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Marco Polo world discovery was big con
LAKSHMAN MENON  London | 14th Aug 2011

Marco Polo travelling, is a miniature from the book The Travels of Marco Polo (Il milione), originally published during Polo’s lifetime (c. 1254-January 8, 1324).

arco Polo, one of history's greatest explorers, may in fact have been a conman, it has been claimed. The Venetian merchant adventurer claimed to have embarked on his epic journey across Asia and the Middle East in 1271 AD, at the age of 17, accompanied by his father, Niccolo, and uncle, Matteo. Their travels took them from Europe through Bukhara to China, where the Mongol ruler, Kublai Khan, is said to have made Marco Polo his emissary to the modern day Middle East. They returned to Venice 24 years later, having also journeyed to Persia and Japan. Marco Polo's account of his travels ignited the imagination of Europeans. It became an instant bestseller and has remained a source of inspiration and wonder to travellers ever since.

But now, a team of archaeologists suggest that Marco Polo probably never went further east than the Black Sea. They suspect he picked up second-hand stories of China, Japan and the Mongol empire from Persian merchants whom he met on the shores of the Black Sea and passed them off as his own adventures in The Travels of Marco Polo, one of the first travel books ever to be written. Following research in Japan, Professor Daniele Petrella of the University of Naples told the Italian history magazine, Focus Storia, that there were many inconsistencies and inaccuracies in Marco Polo's description of Kublai Khan's invasions of Japan in 1274 and 1281. "He confuses the two, mixing up details about the first expedition with those of the second" said Petrella.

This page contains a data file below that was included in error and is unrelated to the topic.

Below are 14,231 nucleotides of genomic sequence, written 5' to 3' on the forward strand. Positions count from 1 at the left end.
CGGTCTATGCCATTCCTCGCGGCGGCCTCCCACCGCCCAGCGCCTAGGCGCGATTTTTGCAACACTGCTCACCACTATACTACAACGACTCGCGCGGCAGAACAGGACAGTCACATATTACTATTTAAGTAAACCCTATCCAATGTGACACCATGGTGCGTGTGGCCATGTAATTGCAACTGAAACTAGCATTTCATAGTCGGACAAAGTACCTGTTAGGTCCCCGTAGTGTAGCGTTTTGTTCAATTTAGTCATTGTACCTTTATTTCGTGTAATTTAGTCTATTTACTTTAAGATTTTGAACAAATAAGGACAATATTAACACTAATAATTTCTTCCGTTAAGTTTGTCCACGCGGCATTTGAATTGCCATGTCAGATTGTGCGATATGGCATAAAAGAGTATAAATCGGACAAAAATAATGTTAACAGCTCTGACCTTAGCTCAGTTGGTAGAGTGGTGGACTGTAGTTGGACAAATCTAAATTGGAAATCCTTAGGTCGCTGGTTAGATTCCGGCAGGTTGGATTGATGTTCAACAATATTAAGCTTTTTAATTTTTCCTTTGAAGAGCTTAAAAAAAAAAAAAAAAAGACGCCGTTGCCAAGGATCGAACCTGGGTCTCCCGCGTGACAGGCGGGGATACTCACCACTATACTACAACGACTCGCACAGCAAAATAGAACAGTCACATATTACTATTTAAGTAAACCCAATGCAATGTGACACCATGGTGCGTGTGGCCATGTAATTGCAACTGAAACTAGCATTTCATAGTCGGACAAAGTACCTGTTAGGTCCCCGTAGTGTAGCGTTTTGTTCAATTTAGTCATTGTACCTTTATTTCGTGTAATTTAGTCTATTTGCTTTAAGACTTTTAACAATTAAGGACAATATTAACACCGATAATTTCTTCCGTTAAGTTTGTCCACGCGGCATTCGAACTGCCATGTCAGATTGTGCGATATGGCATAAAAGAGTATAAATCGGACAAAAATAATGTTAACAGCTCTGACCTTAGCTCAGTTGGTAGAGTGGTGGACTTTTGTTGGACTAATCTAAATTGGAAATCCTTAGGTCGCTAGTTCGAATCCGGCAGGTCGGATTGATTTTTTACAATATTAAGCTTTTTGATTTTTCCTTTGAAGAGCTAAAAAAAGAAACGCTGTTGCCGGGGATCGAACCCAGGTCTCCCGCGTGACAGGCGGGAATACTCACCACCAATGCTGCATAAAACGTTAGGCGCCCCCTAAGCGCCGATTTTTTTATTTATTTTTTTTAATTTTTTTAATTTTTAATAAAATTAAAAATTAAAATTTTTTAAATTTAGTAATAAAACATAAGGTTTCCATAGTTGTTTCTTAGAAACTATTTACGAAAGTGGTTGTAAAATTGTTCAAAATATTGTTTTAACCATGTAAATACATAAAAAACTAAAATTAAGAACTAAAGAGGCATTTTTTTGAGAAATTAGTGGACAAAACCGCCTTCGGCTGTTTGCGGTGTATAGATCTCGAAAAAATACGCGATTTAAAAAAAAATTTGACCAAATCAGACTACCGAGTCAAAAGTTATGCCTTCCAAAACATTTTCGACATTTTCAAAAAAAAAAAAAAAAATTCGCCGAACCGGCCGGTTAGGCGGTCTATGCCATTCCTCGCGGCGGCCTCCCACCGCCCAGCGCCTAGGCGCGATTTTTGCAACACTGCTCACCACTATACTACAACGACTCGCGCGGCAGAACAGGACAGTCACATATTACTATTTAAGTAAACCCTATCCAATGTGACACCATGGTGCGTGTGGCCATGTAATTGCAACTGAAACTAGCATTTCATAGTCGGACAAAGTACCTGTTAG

"In his account of the first invasion, he describes the fleet leaving Korea and being hit by a typhoon before it reached the Japanese coast. But that happened in 1281 — is it really possible that a supposed eyewitness could confuse events which were seven years apart?" asked Patrella.

Marco Polo's description of the Mongol fleet is also at odds with the remains of ships that the archaeologists have excavated in Japan. The Venetian wrote of five-masted ships, when in fact they had only three masts, said Petrella. The explorer claimed to have worked as an emissary to the court of Kublai Khan, but his name does not crop up in any of the surviving Mongol or Chinese records.

The professor's findings may mean that one of the world's greatest travel books was, sadly, just a gripping work of fiction.

 
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